Studio 3C3 became the home for Ceballos’ artwork more than a year ago. She originally planned to share the studio with a friend but decided not to, saying she wanted to discover herself in her studio. The building is one of the oldest in Dallas. It holds open studios, where the artists’ studios are opened to the public twice a year, usually in April and November.
Ceballos is currently preparing her pieces for the Artists Open Studio taking place from 6-10 p.m. Nov. 8 and from 2-8 p.m. Nov. 9 at the Continental Gin Building. The Nov. 8 date serves as opening night, and Nov. 9 celebrates 25 years of housing local Dallas artists.
Her first open studio at the Continental Gin Building took place November 2012, making this her third open studio in the building. Previous exhibitions include a piece shown at the Basement Gallery in Oak Cliff this summer and at 500X Gallery in Exposition Park.
Ceballos usually gives away portraits she paints, but this summer, she sold her first portrait. “I couldn’t believe that I can actually make money and continue to do this,” she said. “It feels good to know that I can make money through this.”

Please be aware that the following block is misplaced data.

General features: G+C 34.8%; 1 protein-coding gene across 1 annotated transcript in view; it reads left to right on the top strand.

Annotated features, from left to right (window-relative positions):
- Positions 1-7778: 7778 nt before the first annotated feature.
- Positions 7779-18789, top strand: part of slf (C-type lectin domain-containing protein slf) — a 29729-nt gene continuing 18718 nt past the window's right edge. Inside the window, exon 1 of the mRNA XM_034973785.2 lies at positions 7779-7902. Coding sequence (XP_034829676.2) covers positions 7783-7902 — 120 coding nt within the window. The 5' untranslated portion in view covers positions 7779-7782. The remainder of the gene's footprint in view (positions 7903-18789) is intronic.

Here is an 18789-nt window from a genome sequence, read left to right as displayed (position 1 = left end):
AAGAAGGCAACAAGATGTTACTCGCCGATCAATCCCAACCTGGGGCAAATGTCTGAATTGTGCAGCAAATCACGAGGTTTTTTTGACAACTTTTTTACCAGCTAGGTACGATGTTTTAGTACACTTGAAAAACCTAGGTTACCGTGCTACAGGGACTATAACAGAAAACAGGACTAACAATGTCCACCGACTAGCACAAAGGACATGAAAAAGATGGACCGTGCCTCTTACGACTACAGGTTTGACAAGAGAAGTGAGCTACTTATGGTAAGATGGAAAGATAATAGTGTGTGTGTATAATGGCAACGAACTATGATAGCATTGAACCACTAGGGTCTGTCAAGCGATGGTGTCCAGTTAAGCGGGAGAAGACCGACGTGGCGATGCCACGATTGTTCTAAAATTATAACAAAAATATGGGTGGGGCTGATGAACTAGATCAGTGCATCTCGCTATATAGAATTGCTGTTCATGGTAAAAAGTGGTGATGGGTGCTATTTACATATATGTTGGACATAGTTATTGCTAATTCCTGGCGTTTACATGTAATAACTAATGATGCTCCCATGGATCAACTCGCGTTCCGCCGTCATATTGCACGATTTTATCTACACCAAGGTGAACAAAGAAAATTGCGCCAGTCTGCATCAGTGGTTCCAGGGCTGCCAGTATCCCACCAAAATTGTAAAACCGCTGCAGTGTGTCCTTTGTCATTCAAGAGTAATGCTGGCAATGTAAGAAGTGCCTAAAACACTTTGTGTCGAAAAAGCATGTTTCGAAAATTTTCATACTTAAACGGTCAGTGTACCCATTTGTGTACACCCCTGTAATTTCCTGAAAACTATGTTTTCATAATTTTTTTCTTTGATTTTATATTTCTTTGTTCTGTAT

The theme for her open studio will focus on a tribute to the 50th anniversary of John F. Kennedy’s assassination, but will also include a mixture of her portraits, prints and a mural she is working on. The mural is a montage of the outlines of people’s bodies who she invited to be a part of her mural. Some of the outlines are painted in, while others are just an outline. She gives each participant a short questionnaire, containing questions like “What do you believe in?” before she paints their outline.
Through interactive art such as this, Ceballos attempts to make her open studio nights engaging. Refreshments, soothing beats played by her friend Cesar Llamas, and a painting activity for people who want to participate will be included at the event. She will also have Colombian jewelry, prints, paintings and shirts for sale. She encouraged everyone to be part of her project and dress in suits or tuxedos, saying this would imitate the look of secret service agents.
In the future, Ceballos sees herself financially stable and living on a beach in Mexico with horses while pursuing art. Working full-time was a challenge for her because she was not able to spend much time doing what she loves. Now that she works part-time, she has more time to attend school and pursue art. She’s excited for her future because soon, she will not have to work for anyone.
This is Ceballos’ last semester at Brookhaven. She has been accepted to the Human Rights Program at Southern Methodist University in Dallas.
In her journey of self-discovery as an artist, Ceballos said art had to be seen and accepted in a certain way to ensure what an artist creates maintains their personal integrity. She said, “Accept it [art] the way it is. That’s the beauty of it. That’s art.”